In addition to the plate of roast turkey that fills your belly on Thanksgiving, helping the needy nourishes the soul. Making the holiday happy for others is perhaps even more rewarding than having a happy holiday of your own. There are more than a dozen charities around Minneapolis-St. Paul that could use some extra hands-on Thanksgiving.
The Twin Cities have no shortage of volunteer opportunities on Turkey Day, from serving up hot meals and delivering food to people's doors to collecting winter coats. You don't have to be a chef—or have any experience whatsoever, for that matter—to get involved.
The Salvation Army is extra busy during the holiday season, sending their volunteer elves to ring that famous bell outside of shopping centers all over America, cooking up meals for the hungry, and collecting warm clothes for the cold. There are a number of ways to help, from donating those extra layers you have lying around to driving Thanksgiving food baskets from door to door. The Twin Cities Salvation Army hosts several free meals around the city on Thanksgiving every year.
Little Brothers Friends of the Elderly aims alleviate isolation and loneliness among elderlies. They deliver meals to those who have lost their ability to travel and visit with others who just want a little bit of company now and again. Loneliness can be more tortuous than ever around the holidays, so older generations crave companionship. Become a friend to them, help them with their Thanksgiving dinners, or just write a letter. You can also volunteer to drive them to the center in Oakdale, where the annual Thanksgiving meal is held.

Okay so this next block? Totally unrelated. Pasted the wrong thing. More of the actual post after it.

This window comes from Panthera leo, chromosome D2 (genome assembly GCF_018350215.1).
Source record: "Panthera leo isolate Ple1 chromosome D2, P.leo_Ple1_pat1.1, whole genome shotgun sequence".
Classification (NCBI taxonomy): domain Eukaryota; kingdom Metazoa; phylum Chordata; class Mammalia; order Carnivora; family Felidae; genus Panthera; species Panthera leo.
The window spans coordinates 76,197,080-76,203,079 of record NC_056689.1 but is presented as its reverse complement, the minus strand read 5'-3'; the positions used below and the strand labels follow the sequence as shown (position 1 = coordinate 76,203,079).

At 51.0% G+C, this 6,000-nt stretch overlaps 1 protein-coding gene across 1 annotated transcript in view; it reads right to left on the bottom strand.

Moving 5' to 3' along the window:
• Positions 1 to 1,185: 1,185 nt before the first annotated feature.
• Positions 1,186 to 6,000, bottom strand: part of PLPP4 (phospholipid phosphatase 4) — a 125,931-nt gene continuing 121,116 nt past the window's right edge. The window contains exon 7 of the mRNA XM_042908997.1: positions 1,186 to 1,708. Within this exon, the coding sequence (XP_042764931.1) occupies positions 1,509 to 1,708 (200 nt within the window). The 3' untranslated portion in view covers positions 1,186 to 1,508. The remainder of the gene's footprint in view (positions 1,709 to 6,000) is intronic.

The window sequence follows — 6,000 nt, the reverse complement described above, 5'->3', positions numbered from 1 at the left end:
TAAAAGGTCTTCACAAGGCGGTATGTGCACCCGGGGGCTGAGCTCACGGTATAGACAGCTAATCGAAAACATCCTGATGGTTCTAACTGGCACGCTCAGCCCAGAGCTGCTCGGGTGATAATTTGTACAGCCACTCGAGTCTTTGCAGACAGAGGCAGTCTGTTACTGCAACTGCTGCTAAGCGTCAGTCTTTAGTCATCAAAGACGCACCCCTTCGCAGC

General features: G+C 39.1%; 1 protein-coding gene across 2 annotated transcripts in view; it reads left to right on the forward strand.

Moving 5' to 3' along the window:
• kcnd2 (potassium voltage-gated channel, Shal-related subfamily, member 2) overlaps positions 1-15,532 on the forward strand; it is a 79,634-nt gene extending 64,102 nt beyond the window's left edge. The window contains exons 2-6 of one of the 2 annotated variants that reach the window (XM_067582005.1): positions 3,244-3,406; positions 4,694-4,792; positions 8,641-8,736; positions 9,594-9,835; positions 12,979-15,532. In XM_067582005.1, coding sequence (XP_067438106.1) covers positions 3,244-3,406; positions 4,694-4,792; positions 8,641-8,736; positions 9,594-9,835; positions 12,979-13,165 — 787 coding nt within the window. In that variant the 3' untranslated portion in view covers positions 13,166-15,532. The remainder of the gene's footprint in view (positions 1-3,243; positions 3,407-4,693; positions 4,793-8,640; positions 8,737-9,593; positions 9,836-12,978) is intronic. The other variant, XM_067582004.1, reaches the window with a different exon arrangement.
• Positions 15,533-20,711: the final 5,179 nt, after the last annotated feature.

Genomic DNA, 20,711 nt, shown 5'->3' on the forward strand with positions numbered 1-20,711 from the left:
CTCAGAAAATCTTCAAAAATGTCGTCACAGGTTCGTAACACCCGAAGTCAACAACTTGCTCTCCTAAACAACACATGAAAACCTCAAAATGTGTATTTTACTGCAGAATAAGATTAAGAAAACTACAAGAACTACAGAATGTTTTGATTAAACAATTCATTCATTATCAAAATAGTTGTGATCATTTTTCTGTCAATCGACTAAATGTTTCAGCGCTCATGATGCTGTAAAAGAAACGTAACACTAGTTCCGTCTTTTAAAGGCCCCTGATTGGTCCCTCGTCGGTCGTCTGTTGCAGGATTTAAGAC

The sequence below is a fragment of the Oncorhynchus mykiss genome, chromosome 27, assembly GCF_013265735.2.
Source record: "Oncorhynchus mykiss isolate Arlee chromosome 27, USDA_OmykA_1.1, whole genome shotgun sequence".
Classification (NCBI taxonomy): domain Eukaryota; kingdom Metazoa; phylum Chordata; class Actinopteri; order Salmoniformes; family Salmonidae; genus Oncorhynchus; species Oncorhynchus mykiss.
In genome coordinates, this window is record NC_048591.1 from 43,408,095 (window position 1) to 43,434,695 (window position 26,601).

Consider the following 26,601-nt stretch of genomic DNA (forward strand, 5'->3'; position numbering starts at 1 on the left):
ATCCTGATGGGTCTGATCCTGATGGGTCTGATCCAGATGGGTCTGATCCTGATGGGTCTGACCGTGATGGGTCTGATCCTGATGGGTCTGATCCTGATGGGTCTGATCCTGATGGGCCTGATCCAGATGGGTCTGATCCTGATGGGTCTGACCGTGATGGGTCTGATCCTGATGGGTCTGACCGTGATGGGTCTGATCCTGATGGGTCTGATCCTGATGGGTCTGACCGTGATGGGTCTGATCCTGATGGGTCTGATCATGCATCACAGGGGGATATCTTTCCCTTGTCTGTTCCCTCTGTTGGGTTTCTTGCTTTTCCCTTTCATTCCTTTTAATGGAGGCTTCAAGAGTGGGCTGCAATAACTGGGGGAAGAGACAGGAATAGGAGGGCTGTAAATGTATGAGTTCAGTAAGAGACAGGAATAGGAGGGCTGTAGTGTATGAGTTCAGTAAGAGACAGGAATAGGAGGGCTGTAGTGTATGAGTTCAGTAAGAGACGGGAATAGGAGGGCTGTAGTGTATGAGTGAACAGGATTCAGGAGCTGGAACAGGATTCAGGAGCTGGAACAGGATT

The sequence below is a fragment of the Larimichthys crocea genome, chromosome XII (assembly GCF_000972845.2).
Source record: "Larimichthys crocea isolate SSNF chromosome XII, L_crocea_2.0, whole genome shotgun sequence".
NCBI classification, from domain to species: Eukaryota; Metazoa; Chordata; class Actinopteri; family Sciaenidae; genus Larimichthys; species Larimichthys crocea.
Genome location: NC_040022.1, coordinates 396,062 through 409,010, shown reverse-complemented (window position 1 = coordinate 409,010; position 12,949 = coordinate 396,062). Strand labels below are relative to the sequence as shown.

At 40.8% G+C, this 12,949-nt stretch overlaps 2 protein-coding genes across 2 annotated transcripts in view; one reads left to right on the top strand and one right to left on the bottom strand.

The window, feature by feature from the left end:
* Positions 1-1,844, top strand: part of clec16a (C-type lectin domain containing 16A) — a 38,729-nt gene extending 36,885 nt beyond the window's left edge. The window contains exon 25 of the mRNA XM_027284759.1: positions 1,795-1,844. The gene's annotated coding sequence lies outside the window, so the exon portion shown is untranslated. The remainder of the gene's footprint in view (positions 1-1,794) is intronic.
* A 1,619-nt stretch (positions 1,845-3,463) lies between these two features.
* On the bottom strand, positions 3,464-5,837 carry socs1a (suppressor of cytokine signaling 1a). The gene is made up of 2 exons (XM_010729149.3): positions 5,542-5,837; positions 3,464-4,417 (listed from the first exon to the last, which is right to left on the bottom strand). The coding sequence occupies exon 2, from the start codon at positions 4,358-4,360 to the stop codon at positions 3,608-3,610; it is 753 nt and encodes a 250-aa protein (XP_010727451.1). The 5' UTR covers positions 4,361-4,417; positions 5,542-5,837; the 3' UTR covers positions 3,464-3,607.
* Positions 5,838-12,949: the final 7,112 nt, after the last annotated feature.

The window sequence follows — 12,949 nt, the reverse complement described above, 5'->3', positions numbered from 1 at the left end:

Catholic Charities operates a homeless shelter that accommodates nearly 500 people in the Twin Cities region. The organization hosts several annual events throughout the year, among them the big Thanksgiving and Saint Nicholas feasts. Volunteers are always needed to help prepare and serve the dinners, which are held at its headquarters, Higher Ground.
People Serving People is a family-focused homeless shelter in Minneapolis. It serves meals to the needy on a daily basis, but could use some extra staffing for the big Thanksgiving feast. If serving isn't your thing, People Serving People offers a slew of other opportunities that could strike your fancy.
Union Gospel Mission is a Christian ministry that serves the Twin Cities' homeless and poor. You can help by picking up some Thanksgiving dinner groceries and dropping them off at the donation center in St. Paul. The Mission typically hosts a dinner on Thanksgiving, too, which you could help to prepare and serve.
Meals on Wheels delivers Thanksgiving dinner to thousands of homebound, disabled, and elderly people every year. The organization delivers meals year-round, actually, but its holiday meal takes extra preparation, which means helping hands are always welcome. Volunteers can choose to deliver or help prepare the meals.
Some organizations actually get overwhelmed with the number of people who want to volunteer on holidays. The best way to help without being in the way is to donate goods or, better yet, host a donation drive at work or school. Drop what you've collected off at Simpson Housing Services, a local homeless shelter.
Speaking of donations, Second Harvest Heartland is always looking to stock its shelves. During the holidays, especially, anything helps. All you have to do is drop off a few nonperishable items to the food bank and it'll do all the distribution for you.